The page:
Many anti-smoking campaigners, seeing passive smoking as an area where most fog can be produced and where they can muster support from impressionable and often well-meaning individuals, have gone so far as to suggest that there is no safe limit for passive smoking. They promote the view that secondhand smoke is harmful in practise to everyone at vanishingly low levels of concentration.
Common sense implies this is untrue. Also, toxicity testing research shows that a "J" shaped response curve (see: Deadly Poisons Reveal their Friendly Side) is commonly found, where below a certain concentration the contaminant appears to have a positive and beneficial effect (an effect known as hormesis). The reason for this is unclear, but one hypothesis put forward suggests that at low concentrations the body's repair mechanisms are stimulated to repair the damage, and once having been stimulated may mop up other damage in the process.
As ever, there are differing scientific views with the "establishment" generally disputing its validity and usefulness, but others, for example, arguing that ignoring the issue may be missing opportunities to improve our understanding of how toxins at low levels affect health and how best to advise on avoidance and treatment.
Could this be the reason behind increased asthma rates in children not sufficiently exposed to dirt/germs, and behind those epidemiology results which show that passive smoking for children WHO review 1998 actually protects them from getting lung cancer?
Despite many years of manipulation of the statistics these results have never been definitively refuted and even as recently as June 2013, wider research reported in the National Cancer Institute, and covering a larger group of people, showed "No Clear Link Between Passive Smoking and Lung Cancer".
The position is eloquently summarised here.
Nevertheless, even if second-hand smoke were to be as toxic as suggested at vanishingly low levels (which it isn't), the same logic of total control would then have to apply to other contaminants such as car exhaust particulates, industrial smokestacks, pesticide/fungicide residues, animal hormone supplements, heavy metals, radioactivity, etc., etc. All processes on which our society depends would then come under renewed scrutiny for the harm they cause at even vanishingly low levels. This is not the approach adopted by government for these other pollutants, so why is environmental tobacco smoke treated differently?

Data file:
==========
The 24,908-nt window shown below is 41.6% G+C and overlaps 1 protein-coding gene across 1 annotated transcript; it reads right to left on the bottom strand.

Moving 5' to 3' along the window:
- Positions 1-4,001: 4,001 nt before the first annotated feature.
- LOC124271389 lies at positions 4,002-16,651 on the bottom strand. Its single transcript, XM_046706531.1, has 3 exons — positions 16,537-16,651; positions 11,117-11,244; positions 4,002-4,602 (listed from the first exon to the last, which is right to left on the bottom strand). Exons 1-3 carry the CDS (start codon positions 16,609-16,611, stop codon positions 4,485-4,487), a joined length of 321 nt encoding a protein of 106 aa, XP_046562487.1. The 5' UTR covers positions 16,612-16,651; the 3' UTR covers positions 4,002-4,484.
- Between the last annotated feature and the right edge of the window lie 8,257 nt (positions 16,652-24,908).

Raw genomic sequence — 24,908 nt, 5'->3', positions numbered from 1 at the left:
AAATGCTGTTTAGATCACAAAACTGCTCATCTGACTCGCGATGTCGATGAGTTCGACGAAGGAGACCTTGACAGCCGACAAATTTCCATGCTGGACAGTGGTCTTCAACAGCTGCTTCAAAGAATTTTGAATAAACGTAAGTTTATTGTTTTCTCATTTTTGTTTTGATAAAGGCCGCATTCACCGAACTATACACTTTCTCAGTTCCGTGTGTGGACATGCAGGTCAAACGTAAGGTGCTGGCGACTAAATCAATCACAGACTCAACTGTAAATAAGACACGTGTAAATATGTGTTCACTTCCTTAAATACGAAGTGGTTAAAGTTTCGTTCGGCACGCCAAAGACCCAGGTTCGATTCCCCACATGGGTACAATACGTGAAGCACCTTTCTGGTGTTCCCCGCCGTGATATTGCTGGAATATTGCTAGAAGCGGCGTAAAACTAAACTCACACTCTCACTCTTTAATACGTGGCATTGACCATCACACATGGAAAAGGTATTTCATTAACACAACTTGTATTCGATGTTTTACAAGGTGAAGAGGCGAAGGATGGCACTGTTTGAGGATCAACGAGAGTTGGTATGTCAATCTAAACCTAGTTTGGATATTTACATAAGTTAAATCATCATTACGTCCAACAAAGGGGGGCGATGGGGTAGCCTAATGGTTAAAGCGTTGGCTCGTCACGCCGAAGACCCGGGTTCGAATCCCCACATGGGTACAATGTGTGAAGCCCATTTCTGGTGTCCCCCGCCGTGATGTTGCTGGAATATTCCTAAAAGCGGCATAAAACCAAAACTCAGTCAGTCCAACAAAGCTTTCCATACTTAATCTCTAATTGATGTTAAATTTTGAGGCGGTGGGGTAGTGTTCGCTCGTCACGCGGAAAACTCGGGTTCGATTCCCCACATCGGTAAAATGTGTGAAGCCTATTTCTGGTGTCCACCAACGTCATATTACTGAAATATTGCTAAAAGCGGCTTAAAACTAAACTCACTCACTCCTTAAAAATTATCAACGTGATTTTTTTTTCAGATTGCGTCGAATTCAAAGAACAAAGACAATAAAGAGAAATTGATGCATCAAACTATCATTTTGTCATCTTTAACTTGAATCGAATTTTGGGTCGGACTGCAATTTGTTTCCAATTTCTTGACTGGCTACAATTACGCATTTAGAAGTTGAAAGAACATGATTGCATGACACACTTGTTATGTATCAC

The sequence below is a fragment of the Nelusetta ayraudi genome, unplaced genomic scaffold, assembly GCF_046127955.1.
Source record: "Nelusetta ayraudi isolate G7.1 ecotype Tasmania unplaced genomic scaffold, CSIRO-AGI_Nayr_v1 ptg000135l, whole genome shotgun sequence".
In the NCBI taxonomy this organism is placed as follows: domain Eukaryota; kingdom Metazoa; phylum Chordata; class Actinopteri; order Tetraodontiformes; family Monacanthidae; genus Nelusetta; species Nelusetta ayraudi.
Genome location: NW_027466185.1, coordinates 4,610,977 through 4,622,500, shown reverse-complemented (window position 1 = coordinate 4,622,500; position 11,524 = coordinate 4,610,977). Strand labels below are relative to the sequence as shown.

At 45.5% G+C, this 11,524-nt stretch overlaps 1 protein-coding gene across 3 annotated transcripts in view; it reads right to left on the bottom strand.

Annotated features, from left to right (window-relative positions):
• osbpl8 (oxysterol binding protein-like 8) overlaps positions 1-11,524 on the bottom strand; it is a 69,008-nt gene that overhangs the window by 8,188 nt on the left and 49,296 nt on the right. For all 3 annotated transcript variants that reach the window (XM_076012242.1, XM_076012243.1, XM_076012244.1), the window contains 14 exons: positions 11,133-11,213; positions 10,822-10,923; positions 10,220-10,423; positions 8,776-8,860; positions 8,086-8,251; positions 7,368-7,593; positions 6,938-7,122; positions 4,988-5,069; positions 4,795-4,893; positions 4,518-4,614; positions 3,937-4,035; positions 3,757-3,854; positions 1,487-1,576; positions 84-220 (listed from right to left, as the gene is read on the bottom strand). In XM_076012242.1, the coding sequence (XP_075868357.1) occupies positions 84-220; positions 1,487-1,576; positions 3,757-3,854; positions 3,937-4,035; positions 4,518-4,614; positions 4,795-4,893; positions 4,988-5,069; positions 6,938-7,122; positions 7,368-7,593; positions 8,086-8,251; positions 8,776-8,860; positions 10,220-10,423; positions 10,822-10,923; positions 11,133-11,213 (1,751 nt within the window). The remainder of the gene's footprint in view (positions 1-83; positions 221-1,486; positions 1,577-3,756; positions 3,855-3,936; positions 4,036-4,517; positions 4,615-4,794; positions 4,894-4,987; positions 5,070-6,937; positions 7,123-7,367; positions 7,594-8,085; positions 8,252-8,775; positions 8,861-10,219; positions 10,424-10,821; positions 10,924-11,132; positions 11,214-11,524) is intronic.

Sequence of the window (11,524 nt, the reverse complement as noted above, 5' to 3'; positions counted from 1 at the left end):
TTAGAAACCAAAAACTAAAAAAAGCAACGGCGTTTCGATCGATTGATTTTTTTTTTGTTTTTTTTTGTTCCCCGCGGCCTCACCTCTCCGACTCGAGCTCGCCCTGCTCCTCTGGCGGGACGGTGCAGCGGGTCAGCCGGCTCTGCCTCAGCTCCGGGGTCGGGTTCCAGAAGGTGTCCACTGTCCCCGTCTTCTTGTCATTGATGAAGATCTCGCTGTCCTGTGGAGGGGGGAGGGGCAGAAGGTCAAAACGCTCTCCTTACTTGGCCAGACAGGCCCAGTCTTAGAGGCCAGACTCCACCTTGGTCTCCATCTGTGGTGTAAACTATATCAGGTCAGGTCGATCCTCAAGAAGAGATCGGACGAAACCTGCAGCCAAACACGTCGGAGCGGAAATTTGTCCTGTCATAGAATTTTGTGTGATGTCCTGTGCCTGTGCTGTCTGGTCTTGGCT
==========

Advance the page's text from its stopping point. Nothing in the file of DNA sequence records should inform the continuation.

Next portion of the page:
The answer lies in the ideology and fanaticism of the anti-smoking lobby and the way they have manipulated political and public opinion.
The whole issue of alleged harm arising from SHS comes down to a matter of degree, and should be dealt with in exactly the same way as we deal with other polluting activities:-
"Society controls polluting emissions by ensuring that the residual environmental concentration of any contaminant emitted is kept below a level that is considered harmful to man and/or the environment."
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3. The travesty of reasoning and debate behind the enactment of the current anti-smoking legislation
The argument which carried the recent Irish, Scottish and English bans on smoking in all public buildings was ostensibly based on the health and safety aspect of employees within the working environment. However, if you listened to the embarrassingly naive and bigoted debate in the various Parliaments, the logic applied was clearly corrupted by the thinly veiled overriding agenda to ban smoking in public places regardless of the facts or the issues. (Scottish debate was so uncompromisingly antagonistic it earned them the title of the "Tartan Taliban") And, with notable exceptions, most of those who surely must have known better failed to raise their heads above the parapet......